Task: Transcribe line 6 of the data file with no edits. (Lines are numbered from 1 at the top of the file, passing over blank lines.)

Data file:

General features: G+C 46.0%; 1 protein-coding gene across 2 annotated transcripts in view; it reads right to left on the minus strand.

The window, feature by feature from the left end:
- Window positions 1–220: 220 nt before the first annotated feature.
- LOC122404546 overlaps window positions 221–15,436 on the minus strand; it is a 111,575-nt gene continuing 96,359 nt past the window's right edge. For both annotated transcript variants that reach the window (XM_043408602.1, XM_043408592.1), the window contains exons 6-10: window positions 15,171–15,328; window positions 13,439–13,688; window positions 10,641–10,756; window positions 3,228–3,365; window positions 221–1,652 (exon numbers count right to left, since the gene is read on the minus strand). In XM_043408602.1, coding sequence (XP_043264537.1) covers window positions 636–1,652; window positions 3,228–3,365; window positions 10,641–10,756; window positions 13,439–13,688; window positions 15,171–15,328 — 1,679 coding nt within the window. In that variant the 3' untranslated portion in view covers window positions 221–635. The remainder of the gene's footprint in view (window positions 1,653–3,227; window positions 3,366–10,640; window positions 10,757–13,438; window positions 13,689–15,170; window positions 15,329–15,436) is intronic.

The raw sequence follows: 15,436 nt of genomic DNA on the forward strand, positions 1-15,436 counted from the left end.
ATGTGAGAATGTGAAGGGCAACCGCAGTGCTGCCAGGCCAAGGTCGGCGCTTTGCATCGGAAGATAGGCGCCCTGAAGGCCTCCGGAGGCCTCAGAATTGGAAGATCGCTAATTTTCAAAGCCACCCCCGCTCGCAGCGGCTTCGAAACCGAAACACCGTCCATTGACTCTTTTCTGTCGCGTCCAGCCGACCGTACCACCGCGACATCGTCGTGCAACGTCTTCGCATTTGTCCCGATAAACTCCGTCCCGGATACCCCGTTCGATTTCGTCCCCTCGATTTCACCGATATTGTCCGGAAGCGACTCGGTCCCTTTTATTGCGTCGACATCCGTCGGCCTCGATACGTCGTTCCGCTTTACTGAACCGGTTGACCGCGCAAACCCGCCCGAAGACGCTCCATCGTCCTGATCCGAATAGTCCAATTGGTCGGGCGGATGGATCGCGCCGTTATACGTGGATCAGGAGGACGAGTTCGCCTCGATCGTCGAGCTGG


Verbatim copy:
ATGTGAGAATGTGAAGGGCAACCGCAGTGCTGCCAGGCCAAGGTCGGCGCTTTGCATCGGAAGATAGGCGCCCTGAAGGCCTCCGGAGGCCTCAGAATTGGAAGATCGCTAATTTTCAAAGCCACCCCCGCTCGCAGCGGCTTCGAAACCGAAACACCGTCCATTGACTCTTTTCTGTCGCGTCCAGCCGACCGTACCACCGCGACATCGTCGTGCAACGTCTTCGCATTTGTCCCGATAAACTCCGTCCCGGATACCCCGTTCGATTTCGTCCCCTCGATTTCACCGATATTGTCCGGAAGCGACTCGGTCCCTTTTATTGCGTCGACATCCGTCGGCCTCGATACGTCGTTCCGCTTTACTGAACCGGTTGACCGCGCAAACCCGCCCGAAGACGCTCCATCGTCCTGATCCGAATAGTCCAATTGGTCGGGCGGATGGATCGCGCCGTTATACGTGGATCAGGAGGACGAGTTCGCCTCGATCGTCGAGCTGG